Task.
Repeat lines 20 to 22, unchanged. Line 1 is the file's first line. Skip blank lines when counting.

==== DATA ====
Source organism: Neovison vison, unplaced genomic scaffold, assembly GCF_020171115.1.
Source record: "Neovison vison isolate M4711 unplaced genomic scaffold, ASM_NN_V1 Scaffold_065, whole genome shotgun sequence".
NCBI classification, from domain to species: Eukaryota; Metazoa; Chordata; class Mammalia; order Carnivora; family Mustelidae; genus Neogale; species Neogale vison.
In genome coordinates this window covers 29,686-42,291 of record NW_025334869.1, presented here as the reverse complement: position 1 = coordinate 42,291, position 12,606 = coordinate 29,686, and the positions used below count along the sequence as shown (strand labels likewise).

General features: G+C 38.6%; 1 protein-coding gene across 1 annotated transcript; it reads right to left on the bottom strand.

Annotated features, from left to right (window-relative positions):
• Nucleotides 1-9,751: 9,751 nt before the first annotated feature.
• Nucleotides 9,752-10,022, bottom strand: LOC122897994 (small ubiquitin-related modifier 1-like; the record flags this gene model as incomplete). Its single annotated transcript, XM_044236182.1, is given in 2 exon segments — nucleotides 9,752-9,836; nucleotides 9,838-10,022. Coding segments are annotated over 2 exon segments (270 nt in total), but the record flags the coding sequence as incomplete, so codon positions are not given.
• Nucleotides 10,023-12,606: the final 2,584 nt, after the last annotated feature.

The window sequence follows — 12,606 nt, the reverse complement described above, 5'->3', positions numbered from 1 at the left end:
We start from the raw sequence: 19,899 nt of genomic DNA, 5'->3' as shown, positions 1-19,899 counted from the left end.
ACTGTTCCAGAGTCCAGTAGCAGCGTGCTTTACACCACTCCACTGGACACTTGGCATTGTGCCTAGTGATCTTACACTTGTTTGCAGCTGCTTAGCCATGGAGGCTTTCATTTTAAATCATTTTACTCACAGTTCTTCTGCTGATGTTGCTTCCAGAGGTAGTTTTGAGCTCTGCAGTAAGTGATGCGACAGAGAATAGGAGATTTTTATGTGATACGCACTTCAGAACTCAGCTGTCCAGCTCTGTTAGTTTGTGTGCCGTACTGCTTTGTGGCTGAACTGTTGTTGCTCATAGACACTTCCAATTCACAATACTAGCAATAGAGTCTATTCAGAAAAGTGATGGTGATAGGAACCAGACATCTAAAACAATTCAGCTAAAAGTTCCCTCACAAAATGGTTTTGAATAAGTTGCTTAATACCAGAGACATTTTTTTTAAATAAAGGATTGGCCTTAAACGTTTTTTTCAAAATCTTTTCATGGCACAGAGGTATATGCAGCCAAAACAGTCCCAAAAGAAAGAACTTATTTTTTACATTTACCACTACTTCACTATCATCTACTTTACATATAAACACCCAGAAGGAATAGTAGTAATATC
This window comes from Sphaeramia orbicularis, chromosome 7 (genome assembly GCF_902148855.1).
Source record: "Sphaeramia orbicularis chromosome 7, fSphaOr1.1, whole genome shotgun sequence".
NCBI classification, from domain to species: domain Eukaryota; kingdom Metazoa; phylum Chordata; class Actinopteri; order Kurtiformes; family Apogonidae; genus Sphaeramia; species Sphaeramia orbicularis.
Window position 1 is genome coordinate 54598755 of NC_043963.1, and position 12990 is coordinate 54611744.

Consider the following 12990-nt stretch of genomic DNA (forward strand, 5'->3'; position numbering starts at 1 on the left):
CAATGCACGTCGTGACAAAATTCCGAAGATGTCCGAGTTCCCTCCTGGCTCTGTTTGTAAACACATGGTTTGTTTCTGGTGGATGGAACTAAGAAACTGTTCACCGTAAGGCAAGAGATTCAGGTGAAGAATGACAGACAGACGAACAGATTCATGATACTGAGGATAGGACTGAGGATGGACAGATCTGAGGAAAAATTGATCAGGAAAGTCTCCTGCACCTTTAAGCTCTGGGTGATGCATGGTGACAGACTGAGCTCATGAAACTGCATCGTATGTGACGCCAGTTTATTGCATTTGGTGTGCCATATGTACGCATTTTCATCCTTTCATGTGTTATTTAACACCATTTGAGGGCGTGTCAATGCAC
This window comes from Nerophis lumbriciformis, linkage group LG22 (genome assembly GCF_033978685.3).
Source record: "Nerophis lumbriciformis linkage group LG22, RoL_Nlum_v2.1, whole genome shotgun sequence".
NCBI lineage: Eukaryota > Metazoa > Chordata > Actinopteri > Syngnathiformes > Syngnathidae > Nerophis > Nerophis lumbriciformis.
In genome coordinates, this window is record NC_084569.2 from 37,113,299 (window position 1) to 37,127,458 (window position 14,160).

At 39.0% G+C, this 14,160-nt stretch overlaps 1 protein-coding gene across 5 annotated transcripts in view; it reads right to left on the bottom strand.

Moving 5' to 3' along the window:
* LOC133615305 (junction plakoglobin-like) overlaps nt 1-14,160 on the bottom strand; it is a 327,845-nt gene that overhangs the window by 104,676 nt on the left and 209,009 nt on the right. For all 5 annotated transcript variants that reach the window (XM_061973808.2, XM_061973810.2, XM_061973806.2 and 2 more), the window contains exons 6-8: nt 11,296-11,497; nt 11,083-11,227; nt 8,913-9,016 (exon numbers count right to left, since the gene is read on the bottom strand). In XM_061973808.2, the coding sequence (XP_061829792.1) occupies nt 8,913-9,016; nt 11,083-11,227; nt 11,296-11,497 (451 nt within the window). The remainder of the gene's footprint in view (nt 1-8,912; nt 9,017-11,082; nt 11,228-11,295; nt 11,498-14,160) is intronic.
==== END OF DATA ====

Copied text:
Source record: "Nerophis lumbriciformis linkage group LG22, RoL_Nlum_v2.1, whole genome shotgun sequence".
NCBI lineage: Eukaryota > Metazoa > Chordata > Actinopteri > Syngnathiformes > Syngnathidae > Nerophis > Nerophis lumbriciformis.
In genome coordinates, this window is record NC_084569.2 from 37,113,299 (window position 1) to 37,127,458 (window position 14,160).